FRANKFURT, Sept 8 (Reuters) - The European Central Bankraised its key interest rates by an unprecedented 75 basispoints on Thursday and signalled further hikes, prioritising thefight against inflation even as the bloc's economy is headingfor a likely winter recession.
Following are highlights of ECB President Christine Lagarde's comments at a news conference after the policy meeting.
CONTRAST WITH U.S. INFLATION
“If you compare the situation of the U.S. and that of Europe, and in particular in relation to inflation, inflation in the United states is largely driven by demand. In the euro area it is largely driven by supply, not exclusively, there is also a portion of demand in the sources of inflation but it is predominantly supply.
"When you look at the labour market, which is an important phenomenon to appreciate whether we have a risk of further escalation of inflation and second-round effects in particular we see a U.S. market which is some of you say it, red-hot, where the rate of vacancy to unemployed person is 3-1 whereas here, in the euro area at large, it is 0.3-1. So for one vacancy we have three unemployed people, it is a slightly different situation.
"The third difference is that clearly ... the Fed is starting from a different base from that of Europe ... There are multiple other differences that I can give you but those are the ones that matter most for your analysis for the different inflation situation that we have.”
Inflation is "still predominantly a supply driven-phenomenon. I cannot reduce the price of energy. I cannot convince the big players of this world to reduce gas prices. I cannot reform the electricity market. And I am very pleased to see that the European Commission is considering steps to that effect because monetary policy is not going to reduce the price of energy... It will give a strong signal to people that we are serious and that we will contribute to reducing inflation but if the cause is predominantly ... based on energy prices that keep rocketing, this if for somebody else to do the job."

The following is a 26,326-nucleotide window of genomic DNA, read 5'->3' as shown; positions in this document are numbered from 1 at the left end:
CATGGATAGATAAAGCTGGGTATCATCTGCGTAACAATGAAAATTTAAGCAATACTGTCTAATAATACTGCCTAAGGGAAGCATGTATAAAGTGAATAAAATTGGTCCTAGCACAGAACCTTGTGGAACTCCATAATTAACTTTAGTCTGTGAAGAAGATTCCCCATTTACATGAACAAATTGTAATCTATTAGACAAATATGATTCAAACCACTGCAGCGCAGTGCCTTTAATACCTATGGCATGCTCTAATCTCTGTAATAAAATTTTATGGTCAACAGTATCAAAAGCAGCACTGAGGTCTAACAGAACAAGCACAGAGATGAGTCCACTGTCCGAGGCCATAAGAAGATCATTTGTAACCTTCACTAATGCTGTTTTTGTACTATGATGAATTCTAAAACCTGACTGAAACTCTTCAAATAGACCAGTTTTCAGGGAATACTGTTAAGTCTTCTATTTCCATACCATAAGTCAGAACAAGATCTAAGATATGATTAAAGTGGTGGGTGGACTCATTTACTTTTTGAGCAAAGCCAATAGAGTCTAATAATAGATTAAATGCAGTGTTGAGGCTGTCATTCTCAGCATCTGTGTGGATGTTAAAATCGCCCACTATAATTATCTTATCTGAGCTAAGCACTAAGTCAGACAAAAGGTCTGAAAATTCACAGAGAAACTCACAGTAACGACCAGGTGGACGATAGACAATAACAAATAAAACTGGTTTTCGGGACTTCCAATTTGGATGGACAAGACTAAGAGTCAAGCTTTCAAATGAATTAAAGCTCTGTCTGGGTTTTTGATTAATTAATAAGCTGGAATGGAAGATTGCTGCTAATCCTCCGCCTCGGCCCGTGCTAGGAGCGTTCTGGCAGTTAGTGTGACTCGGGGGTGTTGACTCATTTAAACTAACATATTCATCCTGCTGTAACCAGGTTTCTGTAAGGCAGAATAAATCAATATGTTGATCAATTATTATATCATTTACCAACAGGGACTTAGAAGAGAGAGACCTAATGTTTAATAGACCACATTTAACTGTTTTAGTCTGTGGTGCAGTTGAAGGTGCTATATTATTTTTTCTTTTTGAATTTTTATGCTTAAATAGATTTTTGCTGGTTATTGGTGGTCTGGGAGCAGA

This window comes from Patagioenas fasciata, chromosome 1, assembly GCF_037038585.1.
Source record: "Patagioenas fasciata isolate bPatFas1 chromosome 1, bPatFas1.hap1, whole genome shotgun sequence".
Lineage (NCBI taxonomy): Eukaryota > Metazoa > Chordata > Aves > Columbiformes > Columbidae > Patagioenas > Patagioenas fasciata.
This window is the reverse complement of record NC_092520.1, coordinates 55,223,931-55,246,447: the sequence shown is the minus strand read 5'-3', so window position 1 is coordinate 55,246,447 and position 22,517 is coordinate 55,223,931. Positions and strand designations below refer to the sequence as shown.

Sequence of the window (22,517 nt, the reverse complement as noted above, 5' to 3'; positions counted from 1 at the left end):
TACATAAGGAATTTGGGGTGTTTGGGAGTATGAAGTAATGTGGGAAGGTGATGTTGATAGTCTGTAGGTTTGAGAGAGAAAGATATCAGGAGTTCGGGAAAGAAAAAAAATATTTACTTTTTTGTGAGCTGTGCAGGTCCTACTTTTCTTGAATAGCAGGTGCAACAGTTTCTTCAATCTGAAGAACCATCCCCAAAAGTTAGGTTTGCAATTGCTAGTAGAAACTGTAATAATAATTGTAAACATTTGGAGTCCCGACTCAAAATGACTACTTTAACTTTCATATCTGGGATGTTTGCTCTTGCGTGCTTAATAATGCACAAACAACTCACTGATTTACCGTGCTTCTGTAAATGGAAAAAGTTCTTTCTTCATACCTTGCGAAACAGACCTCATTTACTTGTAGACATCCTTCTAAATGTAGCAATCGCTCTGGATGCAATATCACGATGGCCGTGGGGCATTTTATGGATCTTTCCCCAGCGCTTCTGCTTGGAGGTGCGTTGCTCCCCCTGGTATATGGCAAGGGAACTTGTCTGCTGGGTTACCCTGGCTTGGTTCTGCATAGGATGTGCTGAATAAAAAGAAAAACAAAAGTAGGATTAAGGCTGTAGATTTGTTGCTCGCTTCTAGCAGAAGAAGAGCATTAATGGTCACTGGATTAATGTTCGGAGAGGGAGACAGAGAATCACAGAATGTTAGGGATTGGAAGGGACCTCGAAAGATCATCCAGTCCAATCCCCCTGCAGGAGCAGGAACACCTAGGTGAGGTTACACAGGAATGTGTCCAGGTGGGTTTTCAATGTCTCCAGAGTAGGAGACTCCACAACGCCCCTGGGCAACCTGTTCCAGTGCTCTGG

MORE ON GETTING TO 2%
"We have more steps to that rate at which we believe we will return inflation to 2% in the medium term. If it means that we have to go further than whatever rate you refer to we will do so.
"We have a goal, we have a mission. We have incredibly high inflation numbers, we are not on target in our forecast and we have to take action. We don't want to see second round effects.
"We want economic actors to understand that the ECB is serious about returning inflation back to 2% in whatever decisions they make."
GETTING TO 2% TARGET
“I am not scratching my head around the neutral rate versus the terminal rate versus the … so on and so forth. What we know is that we want to get that 2% medium-term target and we will take the necessary steps along the way in order to get there. We think that it will take several meetings to get there. Some people will ask how many is several? Well, it is probably more than two including this one but it is probably also going to be less than five. Now, I will leave it to you to decide whether it is going to be two, three or four. You have at least a ballpark idea of how long it will take, that is the length of the journey.”
“The TLTRO changes of conditions that were introduced during the pandemic were engineered, designed and intended to encourage the banks to lend to the economy, which is what we all wanted which was what was predominantly done. The TLTRO pricing that was then designed was intended to that effect.
"Is it obvious that as we are shifting to positive territory in terms of interest rates, there are multiple dimensions of our operational frameworks, of our remuneration mechanisms that need to be revisited and this is a matter that we will take up, that will see some resolution it has not yet been debated on the occasion of this particular monetary policy meeting but it’s an overall review that we will obviously conduct in due course."
"Do I know what is the terminal rate? No."
"It is one we have to decide as we get closer."
"What I know today is that zero is not the neutral rate and
that where we are is not the neutral rate. We're heading in that direction. It takes a frontloading, it will take further hikes in the next several meetings of a magnitude and at a pace that will be determined meeting by meeting and on the basis of the data that we receive, but we're certainly heading there because that's where we believe that we will actually deliver on our 2% medium term target as indicated in our strategy."